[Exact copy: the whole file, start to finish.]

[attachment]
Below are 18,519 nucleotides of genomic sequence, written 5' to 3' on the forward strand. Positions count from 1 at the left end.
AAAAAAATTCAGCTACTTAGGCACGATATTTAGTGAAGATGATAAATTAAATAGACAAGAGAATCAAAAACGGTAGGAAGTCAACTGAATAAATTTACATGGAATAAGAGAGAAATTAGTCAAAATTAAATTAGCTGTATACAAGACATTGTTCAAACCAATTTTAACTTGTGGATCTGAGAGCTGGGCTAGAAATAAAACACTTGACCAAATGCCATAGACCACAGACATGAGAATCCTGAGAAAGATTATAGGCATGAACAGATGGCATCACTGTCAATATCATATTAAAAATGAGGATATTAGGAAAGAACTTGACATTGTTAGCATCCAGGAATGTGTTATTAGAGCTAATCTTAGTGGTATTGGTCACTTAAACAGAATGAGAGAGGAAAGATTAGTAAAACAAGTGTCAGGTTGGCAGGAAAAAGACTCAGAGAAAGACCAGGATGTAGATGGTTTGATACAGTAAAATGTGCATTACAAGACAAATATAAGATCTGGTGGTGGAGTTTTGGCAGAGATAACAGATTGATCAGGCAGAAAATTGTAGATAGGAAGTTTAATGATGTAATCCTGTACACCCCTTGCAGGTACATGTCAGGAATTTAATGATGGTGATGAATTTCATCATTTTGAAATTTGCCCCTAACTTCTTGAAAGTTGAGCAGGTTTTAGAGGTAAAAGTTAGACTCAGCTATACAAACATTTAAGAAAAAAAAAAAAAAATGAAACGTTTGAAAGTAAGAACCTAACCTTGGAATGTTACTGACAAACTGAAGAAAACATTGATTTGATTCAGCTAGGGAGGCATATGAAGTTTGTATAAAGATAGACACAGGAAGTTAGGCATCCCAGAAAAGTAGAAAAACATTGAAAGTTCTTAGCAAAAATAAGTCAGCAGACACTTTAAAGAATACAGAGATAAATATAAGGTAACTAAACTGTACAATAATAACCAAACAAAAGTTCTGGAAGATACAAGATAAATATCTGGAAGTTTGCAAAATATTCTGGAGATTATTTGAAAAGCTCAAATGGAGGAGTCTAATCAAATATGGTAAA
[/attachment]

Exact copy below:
Below are 18,519 nucleotides of genomic sequence, written 5' to 3' on the forward strand. Positions count from 1 at the left end.
AAAAAAATTCAGCTACTTAGGCACGATATTTAGTGAAGATGATAAATTAAATAGACAAGAGAATCAAAAACGGTAGGAAGTCAACTGAATAAATTTACATGGAATAAGAGAGAAATTAGTCAAAATTAAATTAGCTGTATACAAGACATTGTTCAAACCAATTTTAACTTGTGGATCTGAGAGCTGGGCTAGAAATAAAACACTTGACCAAATGCCATAGACCACAGACATGAGAATCCTGAGAAAGATTATAGGCATGAACAGATGGCATCACTGTCAATATCATATTAAAAATGAGGATATTAGGAAAGAACTTGACATTGTTAGCATCCAGGAATGTGTTATTAGAGCTAATCTTAGTGGTATTGGTCACTTAAACAGAATGAGAGAGGAAAGATTAGTAAAACAAGTGTCAGGTTGGCAGGAAAAAGACTCAGAGAAAGACCAGGATGTAGATGGTTTGATACAGTAAAATGTGCATTACAAGACAAATATAAGATCTGGTGGTGGAGTTTTGGCAGAGATAACAGATTGATCAGGCAGAAAATTGTAGATAGGAAGTTTAATGATGTAATCCTGTACACCCCTTGCAGGTACATGTCAGGAATTTAATGATGGTGATGAATTTCATCATTTTGAAATTTGCCCCTAACTTCTTGAAAGTTGAGCAGGTTTTAGAGGTAAAAGTTAGACTCAGCTATACAAACATTTAAGAAAAAAAAAAAAAAATGAAACGTTTGAAAGTAAGAACCTAACCTTGGAATGTTACTGACAAACTGAAGAAAACATTGATTTGATTCAGCTAGGGAGGCATATGAAGTTTGTATAAAGATAGACACAGGAAGTTAGGCATCCCAGAAAAGTAGAAAAACATTGAAAGTTCTTAGCAAAAATAAGTCAGCAGACACTTTAAAGAATACAGAGATAAATATAAGGTAACTAAACTGTACAATAATAACCAAACAAAAGTTCTGGAAGATACAAGATAAATATCTGGAAGTTTGCAAAATATTCTGGAGATTATTTGAAAAGCTCAAATGGAGGAGTCTAATCAAATATGGTAAA